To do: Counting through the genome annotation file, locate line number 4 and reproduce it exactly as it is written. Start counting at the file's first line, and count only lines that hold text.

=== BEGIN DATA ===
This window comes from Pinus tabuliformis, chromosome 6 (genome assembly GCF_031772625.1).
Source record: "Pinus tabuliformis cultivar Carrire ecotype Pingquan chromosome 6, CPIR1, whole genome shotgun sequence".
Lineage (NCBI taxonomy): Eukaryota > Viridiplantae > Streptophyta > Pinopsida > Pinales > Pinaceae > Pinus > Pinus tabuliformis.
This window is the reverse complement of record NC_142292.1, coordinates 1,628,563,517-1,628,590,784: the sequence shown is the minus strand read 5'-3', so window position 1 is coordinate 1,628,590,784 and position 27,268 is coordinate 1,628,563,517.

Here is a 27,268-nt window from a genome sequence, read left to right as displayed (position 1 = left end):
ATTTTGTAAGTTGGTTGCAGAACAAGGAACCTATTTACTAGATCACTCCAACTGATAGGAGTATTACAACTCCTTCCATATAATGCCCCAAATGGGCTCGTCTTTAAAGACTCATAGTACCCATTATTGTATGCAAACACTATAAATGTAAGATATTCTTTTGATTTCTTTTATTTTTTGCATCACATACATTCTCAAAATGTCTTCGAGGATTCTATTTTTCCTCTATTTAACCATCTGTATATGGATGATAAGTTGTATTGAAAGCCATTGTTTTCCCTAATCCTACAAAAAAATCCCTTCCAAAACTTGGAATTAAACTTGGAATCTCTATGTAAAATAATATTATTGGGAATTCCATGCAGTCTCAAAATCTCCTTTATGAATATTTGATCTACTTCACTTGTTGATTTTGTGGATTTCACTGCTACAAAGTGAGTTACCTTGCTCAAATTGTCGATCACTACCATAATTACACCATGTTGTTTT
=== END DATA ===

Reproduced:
This window is the reverse complement of record NC_142292.1, coordinates 1,628,563,517-1,628,590,784: the sequence shown is the minus strand read 5'-3', so window position 1 is coordinate 1,628,590,784 and position 27,268 is coordinate 1,628,563,517.